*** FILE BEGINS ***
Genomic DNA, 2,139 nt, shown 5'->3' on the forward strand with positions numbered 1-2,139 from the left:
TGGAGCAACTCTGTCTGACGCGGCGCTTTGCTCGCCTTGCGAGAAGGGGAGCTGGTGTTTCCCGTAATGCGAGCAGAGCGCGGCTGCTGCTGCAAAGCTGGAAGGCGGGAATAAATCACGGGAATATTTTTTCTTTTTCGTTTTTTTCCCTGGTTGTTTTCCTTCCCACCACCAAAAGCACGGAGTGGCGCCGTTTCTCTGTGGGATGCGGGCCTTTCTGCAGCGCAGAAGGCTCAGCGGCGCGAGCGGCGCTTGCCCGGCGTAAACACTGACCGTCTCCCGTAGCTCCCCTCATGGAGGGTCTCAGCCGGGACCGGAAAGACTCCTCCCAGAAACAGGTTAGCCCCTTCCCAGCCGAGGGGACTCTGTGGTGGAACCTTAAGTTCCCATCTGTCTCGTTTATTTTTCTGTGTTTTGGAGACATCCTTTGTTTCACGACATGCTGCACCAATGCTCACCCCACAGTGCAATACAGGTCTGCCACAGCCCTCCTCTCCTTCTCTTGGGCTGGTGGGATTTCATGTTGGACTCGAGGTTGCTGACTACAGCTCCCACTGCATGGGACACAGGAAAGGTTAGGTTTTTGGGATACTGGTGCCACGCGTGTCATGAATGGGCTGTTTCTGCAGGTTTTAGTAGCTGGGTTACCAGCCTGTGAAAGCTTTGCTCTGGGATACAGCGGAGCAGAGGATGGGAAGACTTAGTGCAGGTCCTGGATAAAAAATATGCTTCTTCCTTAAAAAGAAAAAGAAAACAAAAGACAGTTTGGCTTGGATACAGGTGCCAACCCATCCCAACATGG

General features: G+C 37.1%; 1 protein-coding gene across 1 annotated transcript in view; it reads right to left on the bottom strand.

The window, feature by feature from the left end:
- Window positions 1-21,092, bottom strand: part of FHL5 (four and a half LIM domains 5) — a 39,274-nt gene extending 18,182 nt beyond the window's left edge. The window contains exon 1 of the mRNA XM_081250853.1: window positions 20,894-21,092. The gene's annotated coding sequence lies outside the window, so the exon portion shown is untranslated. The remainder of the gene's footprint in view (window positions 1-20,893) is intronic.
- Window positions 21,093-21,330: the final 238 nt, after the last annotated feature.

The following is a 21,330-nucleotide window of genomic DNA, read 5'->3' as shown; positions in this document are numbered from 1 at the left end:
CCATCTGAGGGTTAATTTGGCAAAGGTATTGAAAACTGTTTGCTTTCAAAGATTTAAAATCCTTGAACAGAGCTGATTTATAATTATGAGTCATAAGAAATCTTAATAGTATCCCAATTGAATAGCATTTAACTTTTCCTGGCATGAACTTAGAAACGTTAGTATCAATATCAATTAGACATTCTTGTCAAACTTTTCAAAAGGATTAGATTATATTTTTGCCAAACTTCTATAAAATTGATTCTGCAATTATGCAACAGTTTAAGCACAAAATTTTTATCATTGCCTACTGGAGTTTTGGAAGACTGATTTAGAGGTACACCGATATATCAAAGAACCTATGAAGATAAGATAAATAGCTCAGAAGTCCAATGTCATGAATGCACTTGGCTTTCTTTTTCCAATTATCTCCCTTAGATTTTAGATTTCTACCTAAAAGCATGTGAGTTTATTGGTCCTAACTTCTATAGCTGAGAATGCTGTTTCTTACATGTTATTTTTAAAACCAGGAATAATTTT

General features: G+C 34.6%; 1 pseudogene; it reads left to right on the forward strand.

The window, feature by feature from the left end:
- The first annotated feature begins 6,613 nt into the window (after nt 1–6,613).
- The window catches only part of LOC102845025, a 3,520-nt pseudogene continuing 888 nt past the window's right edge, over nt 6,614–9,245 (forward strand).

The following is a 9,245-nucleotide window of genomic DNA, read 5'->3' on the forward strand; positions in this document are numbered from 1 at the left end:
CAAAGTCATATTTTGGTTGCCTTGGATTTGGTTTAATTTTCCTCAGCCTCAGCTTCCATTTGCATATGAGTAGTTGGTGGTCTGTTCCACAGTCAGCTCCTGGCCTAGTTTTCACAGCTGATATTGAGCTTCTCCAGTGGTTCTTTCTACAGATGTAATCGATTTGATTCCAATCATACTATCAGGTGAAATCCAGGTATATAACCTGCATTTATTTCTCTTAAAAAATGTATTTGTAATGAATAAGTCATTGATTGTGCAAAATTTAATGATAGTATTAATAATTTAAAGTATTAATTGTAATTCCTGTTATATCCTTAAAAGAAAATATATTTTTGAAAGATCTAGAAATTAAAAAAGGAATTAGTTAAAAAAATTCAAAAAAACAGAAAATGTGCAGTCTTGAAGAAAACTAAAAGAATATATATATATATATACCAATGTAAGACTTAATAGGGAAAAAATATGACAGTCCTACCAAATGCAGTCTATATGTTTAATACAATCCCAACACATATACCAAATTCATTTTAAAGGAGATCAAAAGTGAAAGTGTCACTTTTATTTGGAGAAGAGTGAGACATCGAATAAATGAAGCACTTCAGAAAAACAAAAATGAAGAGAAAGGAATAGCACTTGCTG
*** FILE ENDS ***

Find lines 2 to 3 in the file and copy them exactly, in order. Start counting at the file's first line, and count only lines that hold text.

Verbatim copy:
TGGAGCAACTCTGTCTGACGCGGCGCTTTGCTCGCCTTGCGAGAAGGGGAGCTGGTGTTTCCCGTAATGCGAGCAGAGCGCGGCTGCTGCTGCAAAGCTGGAAGGCGGGAATAAATCACGGGAATATTTTTTCTTTTTCGTTTTTTTCCCTGGTTGTTTTCCTTCCCACCACCAAAAGCACGGAGTGGCGCCGTTTCTCTGTGGGATGCGGGCCTTTCTGCAGCGCAGAAGGCTCAGCGGCGCGAGCGGCGCTTGCCCGGCGTAAACACTGACCGTCTCCCGTAGCTCCCCTCATGGAGGGTCTCAGCCGGGACCGGAAAGACTCCTCCCAGAAACAGGTTAGCCCCTTCCCAGCCGAGGGGACTCTGTGGTGGAACCTTAAGTTCCCATCTGTCTCGTTTATTTTTCTGTGTTTTGGAGACATCCTTTGTTTCACGACATGCTGCACCAATGCTCACCCCACAGTGCAATACAGGTCTGCCACAGCCCTCCTCTCCTTCTCTTGGGCTGGTGGGATTTCATGTTGGACTCGAGGTTGCTGACTACAGCTCCCACTGCATGGGACACAGGAAAGGTTAGGTTTTTGGGATACTGGTGCCACGCGTGTCATGAATGGGCTGTTTCTGCAGGTTTTAGTAGCTGGGTTACCAGCCTGTGAAAGCTTTGCTCTGGGATACAGCGGAGCAGAGGATGGGAAGACTTAGTGCAGGTCCTGGATAAAAAATATGCTTCTTCCTTAAAAAGAAAAAGAAAACAAAAGACAGTTTGGCTTGGATACAGGTGCCAACCCATCCCAACATGG

General features: G+C 37.1%; 1 protein-coding gene across 1 annotated transcript in view; it reads right to left on the bottom strand.